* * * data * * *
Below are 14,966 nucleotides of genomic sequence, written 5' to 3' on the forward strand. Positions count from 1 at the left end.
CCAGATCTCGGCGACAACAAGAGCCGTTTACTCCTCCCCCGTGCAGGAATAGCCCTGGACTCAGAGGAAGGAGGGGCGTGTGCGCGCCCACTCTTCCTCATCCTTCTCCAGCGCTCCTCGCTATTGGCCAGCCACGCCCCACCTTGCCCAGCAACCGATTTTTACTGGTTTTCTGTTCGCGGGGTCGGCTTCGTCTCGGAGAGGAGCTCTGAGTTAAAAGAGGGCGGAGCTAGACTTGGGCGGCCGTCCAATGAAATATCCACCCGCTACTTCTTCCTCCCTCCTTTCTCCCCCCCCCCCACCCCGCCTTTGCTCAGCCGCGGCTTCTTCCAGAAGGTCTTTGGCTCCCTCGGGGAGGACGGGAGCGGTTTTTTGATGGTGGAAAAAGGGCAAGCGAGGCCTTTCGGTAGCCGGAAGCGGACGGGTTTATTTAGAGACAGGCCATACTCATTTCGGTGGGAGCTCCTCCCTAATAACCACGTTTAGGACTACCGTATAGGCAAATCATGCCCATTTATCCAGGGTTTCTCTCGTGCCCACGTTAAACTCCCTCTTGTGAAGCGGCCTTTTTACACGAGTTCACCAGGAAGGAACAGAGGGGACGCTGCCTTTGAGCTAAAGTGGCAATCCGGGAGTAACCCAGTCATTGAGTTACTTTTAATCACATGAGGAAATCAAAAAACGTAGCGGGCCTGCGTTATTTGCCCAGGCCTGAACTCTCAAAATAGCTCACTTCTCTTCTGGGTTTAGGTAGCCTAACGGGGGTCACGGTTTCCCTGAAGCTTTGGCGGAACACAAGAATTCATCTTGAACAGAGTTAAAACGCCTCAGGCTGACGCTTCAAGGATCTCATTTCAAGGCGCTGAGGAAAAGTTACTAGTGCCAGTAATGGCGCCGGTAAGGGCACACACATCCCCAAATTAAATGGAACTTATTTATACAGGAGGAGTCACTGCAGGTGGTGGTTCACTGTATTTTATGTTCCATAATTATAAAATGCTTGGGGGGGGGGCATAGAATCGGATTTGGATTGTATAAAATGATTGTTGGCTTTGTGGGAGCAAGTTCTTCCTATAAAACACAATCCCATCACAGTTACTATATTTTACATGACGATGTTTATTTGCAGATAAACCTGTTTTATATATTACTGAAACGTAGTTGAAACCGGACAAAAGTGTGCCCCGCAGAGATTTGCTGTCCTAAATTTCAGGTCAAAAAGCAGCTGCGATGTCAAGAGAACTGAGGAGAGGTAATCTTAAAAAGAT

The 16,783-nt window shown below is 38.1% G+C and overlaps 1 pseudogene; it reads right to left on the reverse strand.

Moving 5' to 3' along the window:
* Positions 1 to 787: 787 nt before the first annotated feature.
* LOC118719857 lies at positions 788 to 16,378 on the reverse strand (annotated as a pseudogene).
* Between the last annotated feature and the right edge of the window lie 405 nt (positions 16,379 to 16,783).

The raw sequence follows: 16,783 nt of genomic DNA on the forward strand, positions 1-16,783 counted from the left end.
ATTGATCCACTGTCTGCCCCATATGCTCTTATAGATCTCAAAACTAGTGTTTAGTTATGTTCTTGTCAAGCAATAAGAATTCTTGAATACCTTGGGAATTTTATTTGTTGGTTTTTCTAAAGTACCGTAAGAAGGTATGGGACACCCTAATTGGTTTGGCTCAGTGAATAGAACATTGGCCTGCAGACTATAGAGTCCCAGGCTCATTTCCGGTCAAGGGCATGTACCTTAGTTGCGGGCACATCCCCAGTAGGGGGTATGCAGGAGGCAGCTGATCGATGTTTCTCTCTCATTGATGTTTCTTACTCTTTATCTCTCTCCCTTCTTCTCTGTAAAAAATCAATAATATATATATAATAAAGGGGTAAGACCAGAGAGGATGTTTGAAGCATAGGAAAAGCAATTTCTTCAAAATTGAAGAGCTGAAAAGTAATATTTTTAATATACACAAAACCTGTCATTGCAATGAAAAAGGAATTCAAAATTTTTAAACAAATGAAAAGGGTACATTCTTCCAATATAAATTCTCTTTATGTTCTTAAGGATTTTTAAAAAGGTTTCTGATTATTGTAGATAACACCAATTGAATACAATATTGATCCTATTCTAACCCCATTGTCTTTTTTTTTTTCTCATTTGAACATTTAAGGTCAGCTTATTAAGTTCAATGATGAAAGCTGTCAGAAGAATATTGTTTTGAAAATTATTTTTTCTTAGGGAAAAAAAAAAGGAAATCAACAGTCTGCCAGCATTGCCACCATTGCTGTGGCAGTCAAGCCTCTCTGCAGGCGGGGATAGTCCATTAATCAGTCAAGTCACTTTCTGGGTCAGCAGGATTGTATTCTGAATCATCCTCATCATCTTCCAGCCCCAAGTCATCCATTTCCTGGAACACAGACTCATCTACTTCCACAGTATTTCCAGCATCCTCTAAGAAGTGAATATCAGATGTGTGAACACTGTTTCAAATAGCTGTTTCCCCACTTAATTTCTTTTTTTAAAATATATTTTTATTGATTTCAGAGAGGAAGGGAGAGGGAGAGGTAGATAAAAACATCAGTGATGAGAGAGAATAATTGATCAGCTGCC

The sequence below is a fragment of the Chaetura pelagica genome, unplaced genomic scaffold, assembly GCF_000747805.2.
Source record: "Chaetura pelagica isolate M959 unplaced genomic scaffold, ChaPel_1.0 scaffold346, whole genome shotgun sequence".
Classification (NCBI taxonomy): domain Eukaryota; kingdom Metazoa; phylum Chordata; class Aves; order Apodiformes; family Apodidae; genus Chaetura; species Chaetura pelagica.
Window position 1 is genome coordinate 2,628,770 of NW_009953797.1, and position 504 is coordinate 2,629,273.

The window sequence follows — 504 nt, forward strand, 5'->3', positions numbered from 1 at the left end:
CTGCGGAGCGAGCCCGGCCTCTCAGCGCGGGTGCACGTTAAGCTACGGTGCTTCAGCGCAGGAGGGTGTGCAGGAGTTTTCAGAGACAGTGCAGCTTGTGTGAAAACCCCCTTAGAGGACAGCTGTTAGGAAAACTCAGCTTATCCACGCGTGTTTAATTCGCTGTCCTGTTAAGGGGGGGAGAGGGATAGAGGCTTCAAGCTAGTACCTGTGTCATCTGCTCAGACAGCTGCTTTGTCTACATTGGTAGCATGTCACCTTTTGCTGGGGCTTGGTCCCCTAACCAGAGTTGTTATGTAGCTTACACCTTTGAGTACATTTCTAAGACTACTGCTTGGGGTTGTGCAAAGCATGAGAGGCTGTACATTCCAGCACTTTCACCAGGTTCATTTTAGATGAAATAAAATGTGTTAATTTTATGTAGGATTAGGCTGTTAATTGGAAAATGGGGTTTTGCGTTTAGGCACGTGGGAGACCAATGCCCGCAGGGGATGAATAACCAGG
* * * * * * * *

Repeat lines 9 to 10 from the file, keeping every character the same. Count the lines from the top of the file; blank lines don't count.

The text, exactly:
ATTGATCCACTGTCTGCCCCATATGCTCTTATAGATCTCAAAACTAGTGTTTAGTTATGTTCTTGTCAAGCAATAAGAATTCTTGAATACCTTGGGAATTTTATTTGTTGGTTTTTCTAAAGTACCGTAAGAAGGTATGGGACACCCTAATTGGTTTGGCTCAGTGAATAGAACATTGGCCTGCAGACTATAGAGTCCCAGGCTCATTTCCGGTCAAGGGCATGTACCTTAGTTGCGGGCACATCCCCAGTAGGGGGTATGCAGGAGGCAGCTGATCGATGTTTCTCTCTCATTGATGTTTCTTACTCTTTATCTCTCTCCCTTCTTCTCTGTAAAAAATCAATAATATATATATAATAAAGGGGTAAGACCAGAGAGGATGTTTGAAGCATAGGAAAAGCAATTTCTTCAAAATTGAAGAGCTGAAAAGTAATATTTTTAATATACACAAAACCTGTCATTGCAATGAAAAAGGAATTCAAAATTTTTAAACAAATGAAAAGGGTACATTCTTCCAATATAAATTCTCTTTATGTTCTTAAGGATTTTTAAAAAGGTTTCTGATTATTGTAGATAACACCAATTGAATACAATATTGATCCTATTCTAACCCCATTGTCTTTTTTTTTTTCTCATTTGAACATTTAAGGTCAGCTTATTAAGTTCAATGATGAAAGCTGTCAGAAGAATATTGTTTTGAAAATTATTTTTTCTTAGGGAAAAAAAAAAGGAAATCAACAGTCTGCCAGCATTGCCACCATTGCTGTGGCAGTCAAGCCTCTCTGCAGGCGGGGATAGTCCATTAATCAGTCAAGTCACTTTCTGGGTCAGCAGGATTGTATTCTGAATCATCCTCATCATCTTCCAGCCCCAAGTCATCCATTTCCTGGAACACAGACTCATCTACTTCCACAGTATTTCCAGCATCCTCTAAGAAGTGAATATCAGATGTGTGAACACTGTTTCAAATAGCTGTTTCCCCACTTAATTTCTTTTTTTAAAATATATTTTTATTGATTTCAGAGAGGAAGGGAGAGGGAGAGGTAGATAAAAACATCAGTGATGAGAGAGAATAATTGATCAGCTGCC

The sequence below is a fragment of the Chaetura pelagica genome, unplaced genomic scaffold, assembly GCF_000747805.2.